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The 2014 interviews: Rany Jazayerli

2014 was amazing. We're asking people what they thought of it. Today: Rany Jazayerli

Chicago, IL--Royals faithful celebrate with the team
Chicago, IL--Royals faithful celebrate with the team
Jerry Lai-USA TODAY Sports

For the Kansas City Royals, 2014 was as magical as it gets.  From a broken 29-year playoff drought to a stunning walk-off Wild Card win to the AL Pennant to 90 feet from a world championship at Kauffman Stadium, the Royals' season was extraordinarily memorable.

In this weekly series, I will interview a fan, writer, or member of the Kansas City community about their thoughts regarding the Royals' 2014 and their place in it.

Today's interviewee is Rany Jazayerli, aka @jazayerli.  Rany runs the blog Rany on the Royals, where he has regularly posted in-depth thoughts about the Royals since 2008.  He has been writing about baseball since before that, though; the progenitor of Rany on the Royals was a collaboration called Rob and Rany on the Royals with ESPN writer Rob Neyer (who is now with Fox Sports), and Rany was one of the founding members of Baseball Prospectus. Rany is an accomplished writer whose works have appeared on ESPN, the Kansas City Star, the Wall Street Journal, and Grantland.  By day, he protects his identity by working as a dermatologist in the Chicago metropolitan area.  By night, he remains one of the most reliable Royals fans on the internet.


How did you become a Royals fan?

I was born in 1975 and grew up in Wichita, so the combination of geography and chronology made it sort of inevitable that I'd be a Royals fan. I have no memories of 1980, but George Brett was the biggest story in sports for a few months and the Royals went to their first World Series, which I'm sure sealed the deal. My earliest memory of watching a Royals game was the Pine Tar game in 1983, actually.

But in the summer of 1984 my dad, a cardiologist, took a position as the head of a new cardiac center in Jeddah, Saudi Arabia, and from 1984 to 1991 I spent 9-10 months a year living there, returning to Wichita only for summer vacation. So I have no memories of the playoff runs in 1984 and 1985, except watching the World Series on VHS tapes that friends mailed to us weeks later. Until last September, I had never seen the Royals play a meaningful game live. I'm 39 years old, by the way.

I was a huge baseball fan as far back as I can remember, but I didn't live and die with the Royals specifically until the summer of 1989, when they were the third-best team in baseball but had the misfortune to play in the same division as the Oakland A's. The Royals won nine straight games in August before I headed back to Saudi Arabia, and that month I discovered listening to the Royals on radio, when Denny Matthews and Fred White were at their peak. I was hooked, and never looked back. Despite plenty of incentive over the years.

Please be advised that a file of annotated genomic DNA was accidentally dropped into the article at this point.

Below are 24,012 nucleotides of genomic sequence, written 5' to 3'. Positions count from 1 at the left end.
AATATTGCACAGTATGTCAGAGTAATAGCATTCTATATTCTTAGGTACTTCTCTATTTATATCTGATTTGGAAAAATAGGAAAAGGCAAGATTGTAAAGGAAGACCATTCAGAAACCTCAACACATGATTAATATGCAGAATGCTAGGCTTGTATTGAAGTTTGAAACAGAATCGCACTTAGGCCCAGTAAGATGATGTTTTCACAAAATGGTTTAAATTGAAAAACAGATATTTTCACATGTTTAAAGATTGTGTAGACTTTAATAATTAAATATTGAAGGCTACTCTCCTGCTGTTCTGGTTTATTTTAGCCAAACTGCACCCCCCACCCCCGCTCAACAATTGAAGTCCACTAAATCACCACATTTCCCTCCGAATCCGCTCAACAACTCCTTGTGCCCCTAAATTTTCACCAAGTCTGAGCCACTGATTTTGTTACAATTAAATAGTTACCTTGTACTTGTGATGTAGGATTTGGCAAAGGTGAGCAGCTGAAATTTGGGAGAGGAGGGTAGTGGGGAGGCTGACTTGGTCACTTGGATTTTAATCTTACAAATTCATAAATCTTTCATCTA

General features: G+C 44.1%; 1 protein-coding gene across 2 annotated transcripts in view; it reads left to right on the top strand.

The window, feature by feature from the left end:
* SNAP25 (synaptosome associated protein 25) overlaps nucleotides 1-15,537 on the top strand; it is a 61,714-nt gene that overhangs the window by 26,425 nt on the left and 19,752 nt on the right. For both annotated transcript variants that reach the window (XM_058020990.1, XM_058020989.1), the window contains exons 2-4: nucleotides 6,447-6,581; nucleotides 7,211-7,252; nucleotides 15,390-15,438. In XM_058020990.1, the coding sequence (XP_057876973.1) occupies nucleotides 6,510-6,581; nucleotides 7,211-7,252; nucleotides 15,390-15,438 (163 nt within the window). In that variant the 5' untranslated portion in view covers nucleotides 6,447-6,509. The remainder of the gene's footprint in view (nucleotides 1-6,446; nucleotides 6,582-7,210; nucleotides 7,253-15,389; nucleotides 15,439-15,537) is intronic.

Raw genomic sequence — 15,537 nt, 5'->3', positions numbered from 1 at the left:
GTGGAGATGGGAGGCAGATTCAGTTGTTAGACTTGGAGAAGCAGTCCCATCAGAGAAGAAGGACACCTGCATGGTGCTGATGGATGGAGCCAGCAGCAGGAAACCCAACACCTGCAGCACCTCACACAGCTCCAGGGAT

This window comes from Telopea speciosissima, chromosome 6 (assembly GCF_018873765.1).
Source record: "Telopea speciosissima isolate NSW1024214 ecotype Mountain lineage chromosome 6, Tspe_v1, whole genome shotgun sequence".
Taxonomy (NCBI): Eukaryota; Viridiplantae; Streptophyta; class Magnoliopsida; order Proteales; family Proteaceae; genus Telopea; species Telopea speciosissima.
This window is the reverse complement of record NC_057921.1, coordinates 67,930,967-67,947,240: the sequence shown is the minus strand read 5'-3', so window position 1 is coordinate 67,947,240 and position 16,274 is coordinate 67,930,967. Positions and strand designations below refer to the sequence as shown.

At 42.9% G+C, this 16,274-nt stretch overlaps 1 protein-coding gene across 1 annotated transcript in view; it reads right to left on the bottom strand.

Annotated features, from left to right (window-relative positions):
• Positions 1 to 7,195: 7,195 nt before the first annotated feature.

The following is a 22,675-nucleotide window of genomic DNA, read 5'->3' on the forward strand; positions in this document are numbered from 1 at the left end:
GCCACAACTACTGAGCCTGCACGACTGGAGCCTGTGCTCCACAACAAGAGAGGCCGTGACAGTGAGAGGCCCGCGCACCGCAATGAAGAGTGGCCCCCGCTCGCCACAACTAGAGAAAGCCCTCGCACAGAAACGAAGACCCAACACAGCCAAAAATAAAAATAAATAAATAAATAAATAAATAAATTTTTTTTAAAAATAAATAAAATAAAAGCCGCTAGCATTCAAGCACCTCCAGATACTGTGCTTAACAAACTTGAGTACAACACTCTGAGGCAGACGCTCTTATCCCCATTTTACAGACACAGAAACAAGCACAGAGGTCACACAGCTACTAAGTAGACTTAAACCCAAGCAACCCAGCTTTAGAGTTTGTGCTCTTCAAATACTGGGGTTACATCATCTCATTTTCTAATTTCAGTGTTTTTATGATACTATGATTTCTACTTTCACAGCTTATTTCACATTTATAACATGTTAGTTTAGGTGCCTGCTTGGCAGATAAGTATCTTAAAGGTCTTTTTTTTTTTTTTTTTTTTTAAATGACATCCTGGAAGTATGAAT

What was being a fan like for you during the 29 year playoff drought?

In retrospect, it was one long episode of denial, of lying to myself to get through the pain. The early years weren't so bad - they were competitive, and if there had been eight (let alone 10) playoff teams in the 1986 to 1993 span they would have been in contention a lot more than they were. And they *were* in contention in 1994 until the strike hit. But from 1995 on, it was a lot of paying attention to the farm system and hoping for better days ahead. Some years they'd go into the season with some promising young players and some veterans who weren't too far past their glory days, and you could convince yourself that they'd have a least until the end of May. And then some years they'd go into the season with Scott Elarton and Joe Mays as their top two starters and you wondered why you'd even bother.

What got me through the lean years was that at least by then I was writing about the team, first for Baseball Prospectus and then with Rob Neyer on his site and then from 2008 onward on my own site. So no matter how bad things got or how terrible their moves were, at least I had an outlet for expressing my frustration. I have no idea how the average fan maintained their loyalty for all that time.

What did the AL Pennant and World Series appearance mean to you?

I ended my Grantland column after the Wild Card game with these words, which I wrote at around 5 AM: "[I]t vindicated everything I’ve been through as a Royals fan. All the threads of my life make sense now. I wouldn’t wish the last 29 years of misery on anyone. But right now, at this very moment, I also wouldn’t change those years one bit."